* = repeat viewing

American Horror Story: Hotel
Cheers Season 2
Cheers Season 3
Galavant Season 2

That’s it from me! Also, feel free to share whatever 2016 stats you’ve got! How many books? How many movies? What were your favorites? Lay them on me!


3 thoughts on “Culture Consumption: January 2016

  1. Oooooh! I read “Lumberjanes” vol. 1 a few months ago, and thought it was cute 🙂 Saw “Inside Out” when it was in theatres, and cried though a lot of it. My spawnlets were like, “WTF, Mom?” My girlfriend and her girls were like, “sniff… sniff… cry…” Hoping I can see “Star Wars” in the theatre for the second time, too. So many feels! Amusingly, I was actually looking at the “Gallavant” Facebook page today, and thinking that I should watch that show 🙂

    I listened to or read 13 books in January.

    5 stars: “Saga: Volume 5” by Brian K. Vaughan and Fiona Staples.

    4 stars: “Indexing: Reflections” by Seanan McGuire, “Career of Evil” by Robert Galbraith, “Death in Holy Orders” by P.D. James, “The Return of Depression Economics and the Crisis of 2008” by Paul Krugman, “David & Goliath” by Malcolm Gladwell.

    3 stars: “The Marriage Contract” by Katee, “Self-Defense” by Jonathan Kellerman, “The Murder Room by P.D. James, “Mated to the Meercat” by Lia Silver (which I totally confess I bought because of the title).

    2 stars: “Let’s Explore Diabetes with Owls” by David Sedaris.

    DNF: “The Intern’s Handbook” by Shane Kuhn, “Vanished” by Kendra Elliot.

    [It took me three hours to write this. Hitting “post comment” before I get distracted again!]

    Liked by 1 person

  2. I watched Inside Out this month too and also thought it was delightful.

    New books read:

    1. Reflections (Indexing 2), by Seanan McGuire. 4 stars.
    2. Gentleman Jole and the Red Queen, by Lois McMaster Bujold. 5 stars. My favorite thing about Bujold is her quiet character moments and this had that in spades. It was not a high-action book though, which I think puts off some people.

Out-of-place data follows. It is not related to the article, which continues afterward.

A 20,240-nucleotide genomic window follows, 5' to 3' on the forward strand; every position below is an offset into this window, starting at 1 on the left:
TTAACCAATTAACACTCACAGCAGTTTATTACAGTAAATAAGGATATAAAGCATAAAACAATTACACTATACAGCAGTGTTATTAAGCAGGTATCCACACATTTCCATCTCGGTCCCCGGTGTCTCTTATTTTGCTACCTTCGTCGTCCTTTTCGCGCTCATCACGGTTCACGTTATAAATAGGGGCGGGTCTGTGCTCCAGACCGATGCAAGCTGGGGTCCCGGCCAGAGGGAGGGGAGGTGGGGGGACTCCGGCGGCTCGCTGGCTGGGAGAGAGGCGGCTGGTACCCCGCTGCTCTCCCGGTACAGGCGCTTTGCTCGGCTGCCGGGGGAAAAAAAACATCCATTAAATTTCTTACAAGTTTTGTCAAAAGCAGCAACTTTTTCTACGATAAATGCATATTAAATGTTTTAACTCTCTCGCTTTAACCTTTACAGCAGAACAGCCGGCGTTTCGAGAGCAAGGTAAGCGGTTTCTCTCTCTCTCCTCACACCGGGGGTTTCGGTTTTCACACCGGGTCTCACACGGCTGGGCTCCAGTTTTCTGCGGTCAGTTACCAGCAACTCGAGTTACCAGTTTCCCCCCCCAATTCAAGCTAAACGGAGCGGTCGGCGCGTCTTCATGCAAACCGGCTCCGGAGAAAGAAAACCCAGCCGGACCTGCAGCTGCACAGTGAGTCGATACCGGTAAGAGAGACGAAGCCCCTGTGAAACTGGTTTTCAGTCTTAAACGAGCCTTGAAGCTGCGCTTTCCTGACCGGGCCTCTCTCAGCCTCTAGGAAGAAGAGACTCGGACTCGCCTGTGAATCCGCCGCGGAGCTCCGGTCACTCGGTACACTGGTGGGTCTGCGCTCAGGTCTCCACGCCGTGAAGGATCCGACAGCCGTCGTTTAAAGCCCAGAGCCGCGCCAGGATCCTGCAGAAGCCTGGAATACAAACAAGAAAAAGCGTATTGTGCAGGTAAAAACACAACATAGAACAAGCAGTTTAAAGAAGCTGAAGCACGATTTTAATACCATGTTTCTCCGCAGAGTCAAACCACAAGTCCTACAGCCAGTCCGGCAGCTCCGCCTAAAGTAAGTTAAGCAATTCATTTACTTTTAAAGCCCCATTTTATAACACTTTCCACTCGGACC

3. The Boy Who Lost Fairyland, by Catherynne M Valente. 4 stars. Read just in time to beat the 5th book in the series coming out. 🙂
    4. Invisible 2: Personal Essays on Representation in SFF. Edited by Jim Hines. 3.5 stars. Read to get a start on candidates for the Best Related Work category for the Hugos.


    1. Quarter Days, by Iona Sharma. 4 stars Gigantosaurus
    2. The Citadel of Weeping Pearls, by Aliette de Bodard. 4 stars. Asimov’s Science Fiction
    3. Entrepreneurs, by Robert Grossbach. 3.5 stars Magazine of Fantasy and Science Fiction


    1. Grandmother-nai-Leylit’s Cloth of Winds, by Rose Lemberg. 4 stars. Beneath Ceaseless Skies
    2. Ballroom Blitz, by Veronica Shanoes. 4 stars.
    3. Geometries of Belonging, by Rose Lemberg. 4 stars. Beneath ceaseless Skies.
    4. The Animal Women, by Alix Harrow. 4 stars. Strange Horizons

    Short Stories:

    1. The Shape of My Name, by Nino Cipri. 4 stars.
    2. Cat Pictures, Please, by Naomi Kritzer. 4 stars. Clarkesworld.
    3. Monkey King, Faerie Queen, by Zen Cho. 4 stars. Kaleidotrope
    4. Points of Origin, by Marissa Lingen. 4 stars.
    5. Even the Mountains are not Forever, by Laurie Tom. 4 stars. Strange Horizons.
    6. Forest Spirit, Forest Spirit, by Bogi Takacs. 3.5 stars. Clarkesworld.
    7. When We Die on Mars, by Cassandra Khaw. 4 stars. Clarkesworld.
    8. It Brought Us All Together, by Marissa Lingen. 4.5 stars. Strange Horizons.
    9. Let’s Have a Talk, by Xia Jia. 3.5 stars. Nature.
    10. The Crane Wife, by A.C Wise. 4.5 stars. Lakeside Circus.

    As you can see, I am in full-blown nominating for Hugo awards in the short fiction categories mode. I’ve been using a couple of rec lists to find interesting stories, but my main resource is going to the the Locus Recommended Reading List, and that is not reflected above since the list did not come out until February 1st. I’m hoping to read all of its recommended short fiction and maybe some of the non-fiction, but we’ll have to see how that goes.

    Liked by 1 person